Thank you for this information gidget.  I may post a link from my board to this thread.

Iris L.


Jim Broede
Posted: Wednesday, January 25, 2012 2:11 AM
Joined: 12/22/2011
Posts: 5462


We all have our own ways of thinking. About life. About death. I try not to allow what others think bother me. Because they have a right to their thoughts. Just as I do. To each his own. That's my philosophy. -Jim
rose_ro
Posted: Wednesday, January 25, 2012 5:11 AM
Joined: 12/21/2011
Posts: 2431


People have weird ideas.  My dentist has said some things to me I wish he'd keep to himself (he's everyone's dentist for our family, basically).

 

But people fear this disease.  Who knows what this person is experiencing that makes him think he has dementia, too?  My dentist is really thinking about his own life ahead, and he's afraid of something!

 

I value life. I could say a lot more, but I know your feelings.  I have been so upset at the lack of depth people have, the lack of strength and fortitude when it comes to visiting people who need to see them.

 

But you're there, and you're strong. 

 

I like what KML says. Just the fact that he didn't give you comfort would hurt.  But - ''been there, done that.'' I am negative 20 in the ''getting comfort from others department.''  But I'm not sure how good I was when I knew others had these problems, too.   Partly because I didn't know enough about the disease.

 

As a Christian, Catholic, we believe no suffering is in vain.  You unite suffering to Christ's.  Not that you have to suffer, but - well, I can't even entertain certain thoughts. What this man did to you can feel like an assault.  I would certainly feel that way.  My point was, what is this man's faith background?  It does matter when dealing with some things how people look at issues.  you can have a common interest in birdwatching, or whatever, but when that common issue is gone - what then?  Sorry to rant, but I would have kicked the guy out probably.  Bless you for your patience and strength, especially since your mom is on a hard part of the journey.

 

This is why visiting is important, though.  just the presence of someone who was a friend can make you feel a little better.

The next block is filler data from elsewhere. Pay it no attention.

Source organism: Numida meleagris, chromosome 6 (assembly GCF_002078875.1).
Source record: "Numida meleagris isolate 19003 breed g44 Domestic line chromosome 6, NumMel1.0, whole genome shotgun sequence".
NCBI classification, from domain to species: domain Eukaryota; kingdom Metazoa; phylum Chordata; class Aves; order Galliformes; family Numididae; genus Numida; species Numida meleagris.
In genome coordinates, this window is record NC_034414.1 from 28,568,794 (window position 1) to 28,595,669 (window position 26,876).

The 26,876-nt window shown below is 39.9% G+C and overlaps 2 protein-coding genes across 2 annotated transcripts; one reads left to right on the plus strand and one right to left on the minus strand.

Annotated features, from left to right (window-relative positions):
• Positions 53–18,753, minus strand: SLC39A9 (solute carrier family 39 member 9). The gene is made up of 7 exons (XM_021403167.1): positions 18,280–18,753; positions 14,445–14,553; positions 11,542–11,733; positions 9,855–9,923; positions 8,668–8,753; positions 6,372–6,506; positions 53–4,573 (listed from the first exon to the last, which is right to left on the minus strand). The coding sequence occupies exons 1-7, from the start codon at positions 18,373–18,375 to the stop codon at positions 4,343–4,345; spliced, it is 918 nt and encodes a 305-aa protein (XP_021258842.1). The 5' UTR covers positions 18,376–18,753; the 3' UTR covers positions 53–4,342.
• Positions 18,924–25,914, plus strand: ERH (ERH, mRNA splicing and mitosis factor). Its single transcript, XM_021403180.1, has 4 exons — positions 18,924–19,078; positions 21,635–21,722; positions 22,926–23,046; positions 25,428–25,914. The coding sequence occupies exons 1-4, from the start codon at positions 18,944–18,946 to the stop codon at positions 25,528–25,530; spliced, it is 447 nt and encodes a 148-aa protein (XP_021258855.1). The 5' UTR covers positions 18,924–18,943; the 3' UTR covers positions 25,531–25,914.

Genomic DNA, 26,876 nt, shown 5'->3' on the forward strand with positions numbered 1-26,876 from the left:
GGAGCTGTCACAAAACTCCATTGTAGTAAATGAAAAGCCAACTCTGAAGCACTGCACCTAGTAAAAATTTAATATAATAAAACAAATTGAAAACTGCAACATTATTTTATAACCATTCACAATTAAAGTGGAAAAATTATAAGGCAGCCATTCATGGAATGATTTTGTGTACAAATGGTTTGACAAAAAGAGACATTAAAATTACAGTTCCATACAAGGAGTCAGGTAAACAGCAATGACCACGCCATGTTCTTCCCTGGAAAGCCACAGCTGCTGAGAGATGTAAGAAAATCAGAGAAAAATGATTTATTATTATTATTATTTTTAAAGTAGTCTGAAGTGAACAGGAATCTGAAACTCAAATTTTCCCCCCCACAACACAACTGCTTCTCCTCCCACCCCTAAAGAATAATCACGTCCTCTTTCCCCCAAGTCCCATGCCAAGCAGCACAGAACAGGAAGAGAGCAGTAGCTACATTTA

PS, HUG HUG HUG HUG


Waiting for a cure
Posted: Wednesday, January 25, 2012 8:11 AM
Joined: 12/15/2011
Posts: 295


Thanks everyone for your replies.  The hugs really helped.

KML, you're right, he offered no comfort for me.  I mentioned in my post above he'd called my mom's previous facility planning to visit, and found she wasn't at that place anymore.  During his visit, he said he'd planned to visit her but learning her present condition, he said "There's really no point."    Yep, KML, it's all about him.  He said he couldn't stand visiting his aunt (he probably didn't visit either aunt much).  Fine, Mr., don't visit her.  Knowing what you're about now, I don't want you to bother her. 

Rose, thanks for your encouragement too.  You're right about a person's beliefs being relevant, too.  This visitor of mine....Jewish family but the two aunts he talked about, who died of Alz, were both Christian, Catholic also.  I don't know if the visitor himself claimed any faith. If a person who's actually experiencing dementia questions the sanctity of their life given the really cruel disease and the journey ahead, well, that's between them and their creator, and I won't judge.  I just don't don't handle well emotionally someone questioning the sanctity of life of me or my loved ones, when they know my beliefs. (this visitor knows, given the long family history....baptisms, deaths, holidays, etc).  

 

 I relate to your point about not having known what to say to others whose loved ones had these problems.  I hope your dentist can hold his tongue, though.  It's hard to walk away to put some space between oneself and the speaker of offending words, when you're in the middle of a tooth cleaning.  I hope something happens to allay your dentist's fears.  It's hard to live with fears of illness, as discussed in another current discussion thread.

 


Cheryle Gardiner
Posted: Wednesday, January 25, 2012 8:55 AM
Joined: 11/30/2011
Posts: 529


Iris L. wrote:

Thank you for this information gidget.  I may post a link from my board to this thread. 

 

Iris L. 


Iris, you may also want to add that in Oregon, not only are gidget's statement true, but the person MUST be able to administer the medication to him/herself. No doctor, family, or friend may assist. This was all enacted to ensure that it's the will of the terminally ill person, not the choice someone has made for them.

Yes, it means it's virtually impossible for a dementia patient to gain access, but it's also for the protection of individuals who are vulnerable.

More information, including the text of the statute, can be found here:  
http://tinyurl.com/Oregon-Assisted-Suicide